MINNEAPOLIS — The average person spends most of their life not getting whacked by two-by-fours.
However, if a massive piece of wood were to slam into an unsuspecting victim, that person may react similarly to how Minnesota's Jimmy Butler reacted to Steven Adams laying a screen on him during Wednesday’s game between the Timberwolves and Oklahoma City.
Butler described the feeling when a reporter asked for thoughts on how his teammate, Karl-Anthony Towns, defended Adams during Minnesota’s 104-88 victory. He gave one sentence of evaluation on Towns before unraveling into how hard Adams had knocked him.
“That [expletive] is strong! Like, I’m serious. He hit me with one screen today, and I thought my life was over,” he said. “Seriously, he’s like from Krypton or something. He’s strong. I’m going call him in here and let him set a screen on you.”
Adams isn't just strong as a screener. He's also skilled. The Thunder offense depends on him setting all sorts of picks, whether they come in pick-and-roll sets with Russell Westbrook or down low to free up Paul George, Carmelo Anthony and others.
He has particularly mastered one type of pick called the “flat screen,” which involves him setting a screen from just behind whomever is guarding a ball handler. He’s mastered the mid-pick adjustments on a type of play that can catch defenders off guard, especially on teams which aren’t communicating well.
The numbers back up the eye test. Adams is currently fourth in the NBA in screen assists, screens which lead directly to made field goals. He trails only the Detroit Pistons’ Andre Drummond, Utah Jazz’s Rudy Gobert and Washington Wizards’ Marcin Gortat. And Butler is hardly the first player to note the importance of Adams’ screening. Portland Trail Blazers wing Evan Turner did the same after a game against the Thunder in February of last year, turning to Adams when asked about Westbrook’s at-the-time magnificent season.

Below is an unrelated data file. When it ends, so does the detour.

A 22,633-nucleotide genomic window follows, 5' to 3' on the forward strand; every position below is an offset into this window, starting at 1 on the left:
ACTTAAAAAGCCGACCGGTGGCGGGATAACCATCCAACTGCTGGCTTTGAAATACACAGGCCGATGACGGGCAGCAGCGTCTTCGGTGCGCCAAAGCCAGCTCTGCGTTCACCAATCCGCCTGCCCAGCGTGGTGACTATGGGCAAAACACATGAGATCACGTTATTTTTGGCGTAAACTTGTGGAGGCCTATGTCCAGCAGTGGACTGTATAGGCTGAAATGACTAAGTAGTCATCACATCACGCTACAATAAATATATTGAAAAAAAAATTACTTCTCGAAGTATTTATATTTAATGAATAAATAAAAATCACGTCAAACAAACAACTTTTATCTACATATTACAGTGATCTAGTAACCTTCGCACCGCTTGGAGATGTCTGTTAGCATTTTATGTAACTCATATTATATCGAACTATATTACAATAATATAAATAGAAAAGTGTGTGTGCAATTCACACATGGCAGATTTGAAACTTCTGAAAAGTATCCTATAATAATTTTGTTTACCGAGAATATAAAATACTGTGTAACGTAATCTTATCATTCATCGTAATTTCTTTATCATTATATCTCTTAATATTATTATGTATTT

“[Westbrook has] got such a great screener," Turner said. "Besides him being so athletic, he’s got such a great screener in Steven Adams. Adams can screen, and then as the game goes on, he does so much. If you go under, he’s going to grab you, or he’s going to move on the screen, and Russell is like the roadrunner. He’s going to get out of there and get to his spot.”
• All-Star update: The NBA released its latest All-Star voting leaderboards Thursday. No Thunder player is projected as a starter given current fan voting.
Westbrook ranks third among Western Conference guards, trailing Golden State's Stephen Curry and Houston's James Harden. Paul George and Carmelo Anthony, meanwhile, are fifth and seventh among the West’s frontcourt players. One through four are Golden State’s Kevin Durant, New Orleans’ Anthony Davis, Golden State’s Draymond Green and New Orleans’ DeMarcus Cousins. San Antonio's Kawhi Leonard ranks sixth.
Cleveland LeBron James leads all players in the voting, bringing in 1.6 million. Curry, who has received just under 1.4 million, has a narrow edge on Durant among West players.
The fan vote makes up 50 percent of the overall vote for the All-Star Game, which is scheduled Feb. 18 in Los Angeles. Voting from the media makes up 25 percent, and voting from the players makes up the other 25 percent.
Fan, media and player voting all close Jan. 15.
• Johnson assigned: The Thunder have assigned rookie center Dakari Johnson to the Oklahoma City Blue ahead of this weekend’s G League Showcase taking place in Mississauga, Ontario. The Thunder do not play again until Saturday, when they travel to Charlotte.
Johnson has averaged 2.4 points and 1.2 rebounds for the Thunder this season.
• Grant’s contract: With Jan. 10’s deadline passed, the Thunder have officially guaranteed forward Jerami Grant’s $1.5 million salary for 2017-18. Grant’s contract was only partially guaranteed until Wednesday.
The bench contributor is averaging 7.3 points and 3.7 rebounds in 20.7 minutes per contest. He will be an unrestricted free agent at the end of the year.